Americans bear the brunt of dirty US politics
PIC: AFP

With the nation gripped by a resurgent coronavirus and looking to Washington for help, President Donald Trump and lawmakers in Congress have a message for struggling Americans: Just keep waiting.

The urgency of the nationwide surge in virus cases, spiking hospitalizations and increasing death tolls has hardly resonated in the nation's capital as its leaders are vexed by transition politics and trying to capitalize on the promise of a coming vaccine.

The virus has killed more than 247,000 Americans this year and infected at least 11.1 million - some 1 million of them in just the past week.

Yet in Congress, where talks over economic relief bills stalled out months ago, lame-duck approval of aid is hardly front-of-mind.

Across town at the White House, Trump is more focused on getting credit for the vaccine development push and blocking President-elect Joe Biden from getting the information needed to ensure the new administration can smoothly take over the fight against the pandemic.

"Another Vaccine just announced," Trump tweeted Monday morning after Moderna announced that its candidate appeared in early testing to be 95% effective against the virus.

"For those great 'historians', please remember that these great discoveries, which will end the China Plague, all took place on my watch!" On a call Monday with governors, Vice President Mike Pence, who heads the White House coronavirus task force, struck a rosy tone and asked states to give their residents comfort that vaccines are coming and that "America and your state has never been more prepared." That didn't stop Louisiana Gov. John Bel Edwards from appealing to Pence and Trump for a more unified message on the importance of social distancing and wearing masks. And Dr. Deborah Birx, the task force coordinator, reported that 27 states were in the "red zone" for widespread transmission of the virus - more widespread and worrisome than spikes seen earlier this year.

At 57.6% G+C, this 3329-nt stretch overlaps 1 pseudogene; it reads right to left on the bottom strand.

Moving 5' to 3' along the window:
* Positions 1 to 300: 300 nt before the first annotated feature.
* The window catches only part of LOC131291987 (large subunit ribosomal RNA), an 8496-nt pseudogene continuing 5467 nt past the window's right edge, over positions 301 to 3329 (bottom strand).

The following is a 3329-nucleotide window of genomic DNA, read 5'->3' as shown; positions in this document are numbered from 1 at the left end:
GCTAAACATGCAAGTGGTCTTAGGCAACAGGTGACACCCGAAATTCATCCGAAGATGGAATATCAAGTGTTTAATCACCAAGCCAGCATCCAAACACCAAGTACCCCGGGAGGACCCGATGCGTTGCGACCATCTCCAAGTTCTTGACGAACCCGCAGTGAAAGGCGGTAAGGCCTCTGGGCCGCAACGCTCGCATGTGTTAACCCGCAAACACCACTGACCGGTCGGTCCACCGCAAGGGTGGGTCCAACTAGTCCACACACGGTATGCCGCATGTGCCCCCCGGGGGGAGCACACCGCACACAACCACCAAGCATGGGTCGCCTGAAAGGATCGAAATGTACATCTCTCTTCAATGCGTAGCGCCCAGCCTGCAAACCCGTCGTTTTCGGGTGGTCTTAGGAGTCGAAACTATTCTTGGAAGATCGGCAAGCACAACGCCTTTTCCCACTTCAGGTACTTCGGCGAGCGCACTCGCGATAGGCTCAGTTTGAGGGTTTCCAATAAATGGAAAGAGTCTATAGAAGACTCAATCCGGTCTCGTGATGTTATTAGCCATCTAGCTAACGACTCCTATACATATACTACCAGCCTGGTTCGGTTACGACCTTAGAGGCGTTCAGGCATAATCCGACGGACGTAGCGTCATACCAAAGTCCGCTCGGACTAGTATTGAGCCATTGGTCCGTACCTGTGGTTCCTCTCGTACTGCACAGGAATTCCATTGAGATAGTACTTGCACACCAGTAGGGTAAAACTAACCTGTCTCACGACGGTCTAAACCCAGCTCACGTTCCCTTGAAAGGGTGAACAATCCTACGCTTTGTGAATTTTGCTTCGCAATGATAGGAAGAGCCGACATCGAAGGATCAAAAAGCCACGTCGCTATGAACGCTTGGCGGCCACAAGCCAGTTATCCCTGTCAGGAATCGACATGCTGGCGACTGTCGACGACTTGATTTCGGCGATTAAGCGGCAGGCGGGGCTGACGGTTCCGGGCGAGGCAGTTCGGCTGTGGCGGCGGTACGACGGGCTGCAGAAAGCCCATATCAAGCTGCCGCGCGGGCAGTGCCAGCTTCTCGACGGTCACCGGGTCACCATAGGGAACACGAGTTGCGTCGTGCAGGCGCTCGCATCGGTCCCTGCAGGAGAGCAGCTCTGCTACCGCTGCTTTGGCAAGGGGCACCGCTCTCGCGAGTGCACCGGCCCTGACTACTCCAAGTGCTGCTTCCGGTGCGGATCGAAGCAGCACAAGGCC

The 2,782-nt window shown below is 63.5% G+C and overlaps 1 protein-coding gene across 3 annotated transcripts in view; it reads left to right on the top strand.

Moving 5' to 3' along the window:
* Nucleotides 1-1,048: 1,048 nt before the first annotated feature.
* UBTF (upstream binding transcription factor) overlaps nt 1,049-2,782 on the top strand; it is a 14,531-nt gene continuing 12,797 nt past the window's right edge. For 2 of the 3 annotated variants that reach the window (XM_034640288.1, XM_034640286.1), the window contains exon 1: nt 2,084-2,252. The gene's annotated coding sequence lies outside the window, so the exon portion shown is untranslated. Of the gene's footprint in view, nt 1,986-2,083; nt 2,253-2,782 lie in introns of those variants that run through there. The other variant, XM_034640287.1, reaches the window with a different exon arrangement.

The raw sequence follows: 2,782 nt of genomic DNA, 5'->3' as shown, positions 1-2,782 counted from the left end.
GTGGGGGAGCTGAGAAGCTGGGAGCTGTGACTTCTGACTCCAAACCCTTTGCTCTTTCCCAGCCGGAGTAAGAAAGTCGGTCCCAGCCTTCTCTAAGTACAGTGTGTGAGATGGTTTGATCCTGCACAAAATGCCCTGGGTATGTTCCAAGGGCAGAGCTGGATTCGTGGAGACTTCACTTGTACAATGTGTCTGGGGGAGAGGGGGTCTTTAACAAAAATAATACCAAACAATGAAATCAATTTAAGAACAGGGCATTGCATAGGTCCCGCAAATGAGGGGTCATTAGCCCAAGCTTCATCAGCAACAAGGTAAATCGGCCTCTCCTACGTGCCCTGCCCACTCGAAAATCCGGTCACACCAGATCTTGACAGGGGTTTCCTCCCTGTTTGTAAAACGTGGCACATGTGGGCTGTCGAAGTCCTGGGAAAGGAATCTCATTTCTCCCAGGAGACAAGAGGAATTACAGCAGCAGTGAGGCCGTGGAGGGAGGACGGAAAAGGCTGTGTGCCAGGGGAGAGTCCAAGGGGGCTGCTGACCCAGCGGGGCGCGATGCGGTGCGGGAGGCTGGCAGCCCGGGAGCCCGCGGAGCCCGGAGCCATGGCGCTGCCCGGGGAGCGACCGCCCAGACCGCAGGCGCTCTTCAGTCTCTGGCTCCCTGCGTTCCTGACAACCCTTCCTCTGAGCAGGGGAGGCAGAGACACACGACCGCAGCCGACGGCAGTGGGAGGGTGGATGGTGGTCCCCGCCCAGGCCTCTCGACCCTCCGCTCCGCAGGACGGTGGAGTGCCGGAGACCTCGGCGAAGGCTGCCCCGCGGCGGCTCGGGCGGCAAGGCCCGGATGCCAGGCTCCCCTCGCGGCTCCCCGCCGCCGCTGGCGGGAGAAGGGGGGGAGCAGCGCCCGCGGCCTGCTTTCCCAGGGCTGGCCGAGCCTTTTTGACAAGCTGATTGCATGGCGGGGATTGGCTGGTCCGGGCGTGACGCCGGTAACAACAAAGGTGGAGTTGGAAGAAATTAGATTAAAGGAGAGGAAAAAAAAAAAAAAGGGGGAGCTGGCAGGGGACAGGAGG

Biden said he was hopeful that Trump "will be mildly more enlightened before we get to Jan. 20."

He said he understood Trump's "reluctance" to admit defeat and share his administration's plans but called it "a shame."

There's no progress in Congress yet, either. The split-decision election - in which Democrats absorbed sizable losses in House races despite defeating Trump - hasn't sparked any progress or prodded House Speaker Nancy Pelosi, D-Calif., or Senate Majority Leader Mitch McConnell, R-Ky., to move from their pre-election postures.

Pelosi wants to go big, say $2 trillion; McConnell wants a smaller package in the $500 billion range that his rightward-tilting colleagues can live with. Moving toward somewhere in the middle would be difficult for both camps.

Trump is a disruptive factor on Capitol Hill and no deal is possible without his buy-in, or at least his signature. Without a better and more reliable signal of Trump's intentions, both McConnell and Pelosi could be wary of navigating the turbulence required to forge an agreement.

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